Hi Steve. I noticed recently you`re credited as `Drum programmer` on Annie Lennox ` DIVA album. Would it be possible to explain to this non muso what that entailed exactly, please ? I suppose i`m curious as to why, having programmed the drums, you didn`t play them, or likewise why the drummer used , didn`t program his own stuff. Kindest regards Craig

Hi Craig. Annie invited me to listen to a new track she was working on at her home studio in her attic space which I believe wasn’t really set-up to record drums. She sang a guide vocal on it and we discussed what sort of thing was required. Since programming had become a fairly common practice by that time I took the track away and programmed something up in my own recording space. I actually used some of the same samples that I’d made for ‘Blackwater’, Rain Tree Crow, (which was also programmed, that’s another story). I think I drove my neighbours a bit nuts at the time as my place was being refurbished and there was no sound insulation. I had a few complaints. The track was called ‘Why’ and that explains why there are no drummers performing on it. I think the neighbours heard it a lot more after that.

Hello Steve, My apologies if you’ve been asked this before. Your precise but highly creative approach to rhythmic composition has always strongly appealed. Even now, listening to Japan’s cover of ‘Ain’t That Peculiar’ deceives me as much as when I first heard it. At several points in the recording, I find myself questioning where the ‘one’ is. I’m not sure if you perceive the same rhythmic illusion that I do, but can you recall if it was an effect you set out to achieve? Many thanks.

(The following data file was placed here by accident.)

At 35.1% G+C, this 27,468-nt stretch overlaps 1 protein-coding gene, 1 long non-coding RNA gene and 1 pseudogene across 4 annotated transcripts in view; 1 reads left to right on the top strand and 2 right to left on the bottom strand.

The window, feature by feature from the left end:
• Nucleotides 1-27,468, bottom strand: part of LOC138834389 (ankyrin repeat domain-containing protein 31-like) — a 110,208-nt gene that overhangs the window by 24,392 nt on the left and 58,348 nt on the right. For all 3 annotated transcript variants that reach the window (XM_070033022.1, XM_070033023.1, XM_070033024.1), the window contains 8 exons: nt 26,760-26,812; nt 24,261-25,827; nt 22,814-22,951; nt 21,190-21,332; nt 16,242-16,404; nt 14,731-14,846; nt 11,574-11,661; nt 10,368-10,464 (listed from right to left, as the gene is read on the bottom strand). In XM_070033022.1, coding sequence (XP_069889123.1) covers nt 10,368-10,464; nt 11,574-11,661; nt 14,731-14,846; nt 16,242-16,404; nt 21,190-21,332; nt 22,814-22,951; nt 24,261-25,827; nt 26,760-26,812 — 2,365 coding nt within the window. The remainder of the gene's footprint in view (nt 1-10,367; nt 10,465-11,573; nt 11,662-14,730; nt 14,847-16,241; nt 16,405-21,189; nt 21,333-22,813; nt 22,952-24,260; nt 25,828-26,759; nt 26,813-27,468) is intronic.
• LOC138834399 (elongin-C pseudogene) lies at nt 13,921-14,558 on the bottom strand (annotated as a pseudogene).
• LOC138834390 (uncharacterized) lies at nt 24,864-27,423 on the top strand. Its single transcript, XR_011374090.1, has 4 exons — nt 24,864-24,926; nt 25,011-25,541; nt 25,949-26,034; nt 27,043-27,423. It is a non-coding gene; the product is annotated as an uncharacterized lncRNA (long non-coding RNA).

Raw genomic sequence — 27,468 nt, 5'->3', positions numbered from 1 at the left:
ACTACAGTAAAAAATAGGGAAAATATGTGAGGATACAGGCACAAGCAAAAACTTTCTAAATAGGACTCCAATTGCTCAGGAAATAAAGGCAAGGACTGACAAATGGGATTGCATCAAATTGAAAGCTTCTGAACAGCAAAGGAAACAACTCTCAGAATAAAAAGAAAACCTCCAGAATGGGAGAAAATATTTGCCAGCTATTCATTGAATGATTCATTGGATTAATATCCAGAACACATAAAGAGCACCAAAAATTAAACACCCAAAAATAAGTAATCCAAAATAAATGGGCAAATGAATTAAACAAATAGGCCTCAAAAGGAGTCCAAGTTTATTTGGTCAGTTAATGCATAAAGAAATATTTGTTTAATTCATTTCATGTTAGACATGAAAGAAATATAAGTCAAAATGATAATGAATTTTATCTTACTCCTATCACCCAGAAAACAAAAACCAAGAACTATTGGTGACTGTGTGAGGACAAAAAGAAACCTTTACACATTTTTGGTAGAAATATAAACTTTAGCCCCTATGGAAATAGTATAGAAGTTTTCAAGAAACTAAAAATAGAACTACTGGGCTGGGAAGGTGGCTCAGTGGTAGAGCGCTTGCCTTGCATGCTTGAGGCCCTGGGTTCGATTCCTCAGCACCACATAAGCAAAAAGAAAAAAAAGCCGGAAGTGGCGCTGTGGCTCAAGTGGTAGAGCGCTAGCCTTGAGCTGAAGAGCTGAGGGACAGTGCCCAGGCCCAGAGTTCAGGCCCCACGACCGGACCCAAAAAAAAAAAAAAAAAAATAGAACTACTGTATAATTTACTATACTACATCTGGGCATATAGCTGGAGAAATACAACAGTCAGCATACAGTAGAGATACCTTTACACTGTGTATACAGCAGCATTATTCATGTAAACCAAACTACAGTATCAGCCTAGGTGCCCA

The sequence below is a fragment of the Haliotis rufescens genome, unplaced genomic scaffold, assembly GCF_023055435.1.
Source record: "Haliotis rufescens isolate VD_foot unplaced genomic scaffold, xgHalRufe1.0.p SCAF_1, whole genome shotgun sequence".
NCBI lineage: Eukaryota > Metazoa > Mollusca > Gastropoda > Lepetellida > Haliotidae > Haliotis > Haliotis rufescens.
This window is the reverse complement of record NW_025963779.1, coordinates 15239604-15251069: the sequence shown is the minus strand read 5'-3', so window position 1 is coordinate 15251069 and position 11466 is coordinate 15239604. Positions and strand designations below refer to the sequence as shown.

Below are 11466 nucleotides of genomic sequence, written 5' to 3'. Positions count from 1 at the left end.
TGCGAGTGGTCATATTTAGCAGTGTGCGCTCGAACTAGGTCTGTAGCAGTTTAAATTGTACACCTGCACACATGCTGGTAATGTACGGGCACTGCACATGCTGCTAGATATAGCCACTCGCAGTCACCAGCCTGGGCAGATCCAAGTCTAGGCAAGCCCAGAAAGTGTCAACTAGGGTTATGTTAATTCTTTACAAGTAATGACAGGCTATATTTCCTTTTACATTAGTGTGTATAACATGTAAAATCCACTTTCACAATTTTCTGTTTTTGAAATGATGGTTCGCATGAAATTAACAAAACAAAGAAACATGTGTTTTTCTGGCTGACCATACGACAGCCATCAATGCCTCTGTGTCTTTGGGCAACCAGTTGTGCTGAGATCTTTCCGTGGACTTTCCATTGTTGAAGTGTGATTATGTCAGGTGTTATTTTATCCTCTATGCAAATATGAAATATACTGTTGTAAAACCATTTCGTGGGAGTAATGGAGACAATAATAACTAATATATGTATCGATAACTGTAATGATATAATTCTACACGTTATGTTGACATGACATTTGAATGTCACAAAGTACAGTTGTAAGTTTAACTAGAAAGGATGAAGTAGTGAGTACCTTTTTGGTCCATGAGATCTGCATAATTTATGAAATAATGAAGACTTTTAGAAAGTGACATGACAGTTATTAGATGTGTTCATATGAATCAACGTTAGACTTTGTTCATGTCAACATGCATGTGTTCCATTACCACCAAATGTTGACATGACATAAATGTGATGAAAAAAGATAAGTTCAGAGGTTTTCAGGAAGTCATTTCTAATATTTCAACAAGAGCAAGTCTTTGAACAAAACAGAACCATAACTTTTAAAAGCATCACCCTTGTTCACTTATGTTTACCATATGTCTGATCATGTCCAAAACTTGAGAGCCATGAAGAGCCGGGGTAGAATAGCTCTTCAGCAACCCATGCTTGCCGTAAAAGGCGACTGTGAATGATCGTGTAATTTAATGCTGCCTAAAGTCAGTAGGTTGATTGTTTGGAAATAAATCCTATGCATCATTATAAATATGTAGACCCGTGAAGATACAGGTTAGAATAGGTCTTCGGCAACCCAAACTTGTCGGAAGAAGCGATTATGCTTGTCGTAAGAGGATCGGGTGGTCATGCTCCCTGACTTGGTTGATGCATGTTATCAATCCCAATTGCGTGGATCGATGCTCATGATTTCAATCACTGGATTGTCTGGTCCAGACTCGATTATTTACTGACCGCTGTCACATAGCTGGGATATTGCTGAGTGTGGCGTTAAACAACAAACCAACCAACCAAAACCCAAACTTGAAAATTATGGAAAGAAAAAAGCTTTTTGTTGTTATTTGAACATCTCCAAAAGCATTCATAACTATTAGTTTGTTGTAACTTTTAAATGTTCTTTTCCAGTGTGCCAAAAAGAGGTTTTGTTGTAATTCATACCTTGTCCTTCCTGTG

It’s in straight 4/4  and the 1 is as ever on the 1, however the bass drum and snare emphasise the ‘and’ (8th notes) on 1 and 3, so you are probably slipping into perceiving the 1 on the ‘and’. There’s also a BD on the (6th) 16th beat which adds to the illusion of a triplet rhythm if you’re thinking that the Tom on the (3rd) 16th is the downbeat, which might confuse things further.

Yeah I know, none of that helps really … how about a diagram? Probably doesn’t either. I don’t know, it makes sense in my head but being self-taught doesn’t equip you with the appropriate tools for teaching. I’ll bet Gavin Harrison could elucidate this matter in no time 🙂


Hi Steve, I noticed that Virgin have commissioned Abbey Rd Studios to “half speed master” GTP and T-drum. What difference will this make to the originals in your opinion. I am not familiar with this method hence unsure what benefits it will bring to the originals. Also I thought Virgin had “lost” the master tapes to Japan albums after being stored somewhere in a damp basement etc? Intrigued!

The short answer is that the half speed masters will preserve quality to the max and will be comparable to the actual master tapes, unlike the original vinyl which were far inferior but alas was the acceptable standard at the time. As a recording artist, listening to the vinyl was wholly depressing after hearing it ‘perfected’ in the studio. Half speed vinyl would have been a much more acceptable form of mass production.

The master tapes were not damaged or lost. However multi-track tapes were irreparably damaged, which means the music can not be remixed.

Hello, Mr. Jansen, it is me again with another enormous letter. I am writing to you with the strong need to feed my curiousity. Since it is interesting to know what you could think of something that was written about you and others, my question is: have you ever read any articles about Japan/yourself in the press? What was the most ridiculous gossip or article you ever read, and how others reacted if they had read it too? Also, what was your opinion on band PR back then? As far as I know, some gossips were started by your own PR-manager, but perhaps it did not work out fine for Japan and the band needed another promotion tactic. So, from your point of view, what is more effective in making an artist or band more popular: articles in scandalous cheap press or in serious magazines? Thanks in advance and best regards!